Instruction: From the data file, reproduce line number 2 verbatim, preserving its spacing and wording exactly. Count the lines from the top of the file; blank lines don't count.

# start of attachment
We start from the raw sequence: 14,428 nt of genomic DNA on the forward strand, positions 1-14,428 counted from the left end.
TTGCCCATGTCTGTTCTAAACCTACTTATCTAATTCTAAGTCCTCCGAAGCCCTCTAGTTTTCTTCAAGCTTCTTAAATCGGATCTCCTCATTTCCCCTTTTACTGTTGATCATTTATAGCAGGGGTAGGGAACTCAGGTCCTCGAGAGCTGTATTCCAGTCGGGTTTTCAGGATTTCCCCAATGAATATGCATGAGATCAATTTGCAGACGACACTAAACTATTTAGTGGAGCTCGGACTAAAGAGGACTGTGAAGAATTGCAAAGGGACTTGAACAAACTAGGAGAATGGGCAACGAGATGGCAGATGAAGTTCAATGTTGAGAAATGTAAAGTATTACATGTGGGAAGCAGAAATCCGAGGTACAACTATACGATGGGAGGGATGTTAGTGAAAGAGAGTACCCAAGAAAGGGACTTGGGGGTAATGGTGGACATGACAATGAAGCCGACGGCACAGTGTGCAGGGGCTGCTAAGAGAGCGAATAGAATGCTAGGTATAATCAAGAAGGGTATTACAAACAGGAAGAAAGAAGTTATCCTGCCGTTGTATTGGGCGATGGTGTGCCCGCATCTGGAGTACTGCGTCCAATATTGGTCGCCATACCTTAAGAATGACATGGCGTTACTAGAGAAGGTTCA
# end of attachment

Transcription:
TTGCCCATGTCTGTTCTAAACCTACTTATCTAATTCTAAGTCCTCCGAAGCCCTCTAGTTTTCTTCAAGCTTCTTAAATCGGATCTCCTCATTTCCCCTTTTACTGTTGATCATTTATAGCAGGGGTAGGGAACTCAGGTCCTCGAGAGCTGTATTCCAGTCGGGTTTTCAGGATTTCCCCAATGAATATGCATGAGATCAATTTGCAGACGACACTAAACTATTTAGTGGAGCTCGGACTAAAGAGGACTGTGAAGAATTGCAAAGGGACTTGAACAAACTAGGAGAATGGGCAACGAGATGGCAGATGAAGTTCAATGTTGAGAAATGTAAAGTATTACATGTGGGAAGCAGAAATCCGAGGTACAACTATACGATGGGAGGGATGTTAGTGAAAGAGAGTACCCAAGAAAGGGACTTGGGGGTAATGGTGGACATGACAATGAAGCCGACGGCACAGTGTGCAGGGGCTGCTAAGAGAGCGAATAGAATGCTAGGTATAATCAAGAAGGGTATTACAAACAGGAAGAAAGAAGTTATCCTGCCGTTGTATTGGGCGATGGTGTGCCCGCATCTGGAGTACTGCGTCCAATATTGGTCGCCATACCTTAAGAATGACATGGCGTTACTAGAGAAGGTTCA